Accomodating learners

Avoid having students face the light source (Blair 81). ” or “Ask her if she has the paper today.” Say instead, “Do you have the paper today?If the student uses a sign language interpreter, do not walk in front of the interpreter while speaking. ”) Don’t praise the interpreter’s skill unless you are competent to judge this.

Students can lip-read best when they have their backs to the light source and you face that source.

In the second-best arrangement, the students and teacher have the light source to their side.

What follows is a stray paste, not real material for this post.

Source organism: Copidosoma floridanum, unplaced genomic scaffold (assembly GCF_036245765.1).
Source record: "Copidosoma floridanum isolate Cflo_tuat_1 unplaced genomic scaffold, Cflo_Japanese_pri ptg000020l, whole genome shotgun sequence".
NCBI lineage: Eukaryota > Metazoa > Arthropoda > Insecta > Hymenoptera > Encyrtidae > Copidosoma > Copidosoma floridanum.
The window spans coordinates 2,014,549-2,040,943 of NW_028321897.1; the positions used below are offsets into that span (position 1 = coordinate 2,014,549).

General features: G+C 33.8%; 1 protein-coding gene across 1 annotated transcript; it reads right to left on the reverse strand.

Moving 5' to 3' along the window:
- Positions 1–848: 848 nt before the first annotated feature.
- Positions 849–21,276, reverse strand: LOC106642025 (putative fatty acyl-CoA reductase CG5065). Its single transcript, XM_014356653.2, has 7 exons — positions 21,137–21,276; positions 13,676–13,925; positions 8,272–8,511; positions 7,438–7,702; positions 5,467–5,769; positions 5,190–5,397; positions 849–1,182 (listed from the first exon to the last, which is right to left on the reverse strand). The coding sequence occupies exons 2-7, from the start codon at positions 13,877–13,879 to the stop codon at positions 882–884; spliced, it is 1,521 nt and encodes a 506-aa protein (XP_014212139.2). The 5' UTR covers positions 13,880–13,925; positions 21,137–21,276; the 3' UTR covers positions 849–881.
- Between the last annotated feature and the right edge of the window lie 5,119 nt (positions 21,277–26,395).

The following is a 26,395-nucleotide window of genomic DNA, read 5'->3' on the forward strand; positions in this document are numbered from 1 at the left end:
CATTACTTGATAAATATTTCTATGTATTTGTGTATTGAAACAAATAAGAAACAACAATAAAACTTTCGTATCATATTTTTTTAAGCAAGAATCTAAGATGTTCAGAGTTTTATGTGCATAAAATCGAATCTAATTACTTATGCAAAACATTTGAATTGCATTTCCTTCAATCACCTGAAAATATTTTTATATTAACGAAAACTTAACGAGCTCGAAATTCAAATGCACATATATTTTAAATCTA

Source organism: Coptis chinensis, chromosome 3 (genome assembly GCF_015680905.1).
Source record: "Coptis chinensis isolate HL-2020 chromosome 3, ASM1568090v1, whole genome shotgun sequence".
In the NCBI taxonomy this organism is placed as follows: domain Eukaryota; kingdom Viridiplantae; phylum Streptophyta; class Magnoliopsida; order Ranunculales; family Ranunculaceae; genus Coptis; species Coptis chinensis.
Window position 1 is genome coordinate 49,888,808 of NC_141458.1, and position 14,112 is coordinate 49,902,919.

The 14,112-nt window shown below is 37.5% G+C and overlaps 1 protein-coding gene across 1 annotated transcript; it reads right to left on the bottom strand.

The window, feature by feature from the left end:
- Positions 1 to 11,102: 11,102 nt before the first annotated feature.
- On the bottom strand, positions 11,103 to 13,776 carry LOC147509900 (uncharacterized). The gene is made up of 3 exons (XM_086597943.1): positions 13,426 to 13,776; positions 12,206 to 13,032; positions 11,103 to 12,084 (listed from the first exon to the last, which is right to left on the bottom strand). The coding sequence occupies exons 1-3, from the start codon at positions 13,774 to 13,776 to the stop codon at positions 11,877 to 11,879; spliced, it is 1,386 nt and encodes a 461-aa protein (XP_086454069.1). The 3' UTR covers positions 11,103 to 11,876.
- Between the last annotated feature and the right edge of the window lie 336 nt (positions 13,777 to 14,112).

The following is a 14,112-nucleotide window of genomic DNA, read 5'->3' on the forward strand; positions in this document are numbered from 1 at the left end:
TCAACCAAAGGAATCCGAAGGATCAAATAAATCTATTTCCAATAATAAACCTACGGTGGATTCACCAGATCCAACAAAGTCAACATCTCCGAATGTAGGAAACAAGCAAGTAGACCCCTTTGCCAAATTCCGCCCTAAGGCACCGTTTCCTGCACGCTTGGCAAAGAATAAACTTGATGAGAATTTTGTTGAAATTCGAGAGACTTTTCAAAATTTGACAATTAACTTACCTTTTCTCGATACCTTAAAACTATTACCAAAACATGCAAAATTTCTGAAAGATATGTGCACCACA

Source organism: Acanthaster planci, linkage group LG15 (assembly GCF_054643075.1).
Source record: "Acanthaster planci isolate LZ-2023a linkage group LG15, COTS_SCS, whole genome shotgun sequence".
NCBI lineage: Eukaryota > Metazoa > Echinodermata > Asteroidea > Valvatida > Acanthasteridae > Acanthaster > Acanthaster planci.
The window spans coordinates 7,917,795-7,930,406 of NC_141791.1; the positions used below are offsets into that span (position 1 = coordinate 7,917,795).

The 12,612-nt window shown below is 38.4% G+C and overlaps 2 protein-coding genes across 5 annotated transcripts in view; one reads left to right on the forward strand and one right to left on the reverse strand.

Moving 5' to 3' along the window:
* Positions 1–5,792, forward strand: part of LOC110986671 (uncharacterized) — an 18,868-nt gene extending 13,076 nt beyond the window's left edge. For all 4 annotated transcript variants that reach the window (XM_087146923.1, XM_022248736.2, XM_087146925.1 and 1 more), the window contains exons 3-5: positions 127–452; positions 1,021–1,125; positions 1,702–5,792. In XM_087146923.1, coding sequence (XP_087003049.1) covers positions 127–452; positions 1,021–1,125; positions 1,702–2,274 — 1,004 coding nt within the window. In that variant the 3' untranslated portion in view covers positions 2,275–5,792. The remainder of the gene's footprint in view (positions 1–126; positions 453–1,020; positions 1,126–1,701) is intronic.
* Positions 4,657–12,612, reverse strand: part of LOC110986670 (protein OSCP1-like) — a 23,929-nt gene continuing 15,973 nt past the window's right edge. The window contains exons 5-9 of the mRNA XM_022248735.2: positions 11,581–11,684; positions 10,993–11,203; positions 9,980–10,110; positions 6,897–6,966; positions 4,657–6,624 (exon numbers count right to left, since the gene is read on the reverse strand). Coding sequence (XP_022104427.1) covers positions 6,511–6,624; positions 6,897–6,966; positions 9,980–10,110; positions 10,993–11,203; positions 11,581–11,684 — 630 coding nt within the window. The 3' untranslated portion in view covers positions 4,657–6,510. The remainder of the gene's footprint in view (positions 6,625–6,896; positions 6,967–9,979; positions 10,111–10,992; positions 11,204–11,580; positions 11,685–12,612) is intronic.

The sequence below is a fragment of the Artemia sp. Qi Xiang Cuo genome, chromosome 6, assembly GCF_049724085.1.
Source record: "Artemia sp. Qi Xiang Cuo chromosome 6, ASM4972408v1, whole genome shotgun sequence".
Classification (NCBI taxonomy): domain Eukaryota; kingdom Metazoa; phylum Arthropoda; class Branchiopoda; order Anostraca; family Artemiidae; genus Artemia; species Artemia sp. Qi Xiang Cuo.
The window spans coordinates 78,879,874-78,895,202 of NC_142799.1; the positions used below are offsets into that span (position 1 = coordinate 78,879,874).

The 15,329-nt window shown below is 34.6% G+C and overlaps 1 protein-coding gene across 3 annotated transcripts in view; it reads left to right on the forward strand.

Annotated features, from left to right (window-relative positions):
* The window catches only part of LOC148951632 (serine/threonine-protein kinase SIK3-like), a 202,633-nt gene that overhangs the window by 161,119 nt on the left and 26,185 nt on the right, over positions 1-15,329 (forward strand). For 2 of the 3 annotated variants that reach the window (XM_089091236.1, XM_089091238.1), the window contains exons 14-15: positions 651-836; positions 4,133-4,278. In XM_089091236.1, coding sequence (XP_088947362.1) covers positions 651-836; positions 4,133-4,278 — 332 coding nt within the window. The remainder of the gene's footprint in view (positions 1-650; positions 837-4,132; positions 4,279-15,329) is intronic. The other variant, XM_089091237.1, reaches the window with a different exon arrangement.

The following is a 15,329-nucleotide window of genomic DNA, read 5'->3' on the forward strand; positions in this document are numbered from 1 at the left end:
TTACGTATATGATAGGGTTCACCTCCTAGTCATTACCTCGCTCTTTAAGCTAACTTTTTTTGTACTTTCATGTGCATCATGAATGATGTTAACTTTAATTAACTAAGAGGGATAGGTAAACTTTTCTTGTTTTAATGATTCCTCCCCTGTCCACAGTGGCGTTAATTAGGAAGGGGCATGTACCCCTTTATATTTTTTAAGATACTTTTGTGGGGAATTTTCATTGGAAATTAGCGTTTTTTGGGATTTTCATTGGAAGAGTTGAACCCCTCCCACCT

The teacher: Some students in Project Athena may be twice-exceptional, both gifted and learning-disabled or attention deficit.

Those students may require additional accommodation approaches to be employed.

If the student has trouble understanding a point or answering your question, consider that this difficulty may be due to problems with the interpreter’s skill, rather than to the student’s intelligence or preparation.

Last modified 11-Jul-2016 16:32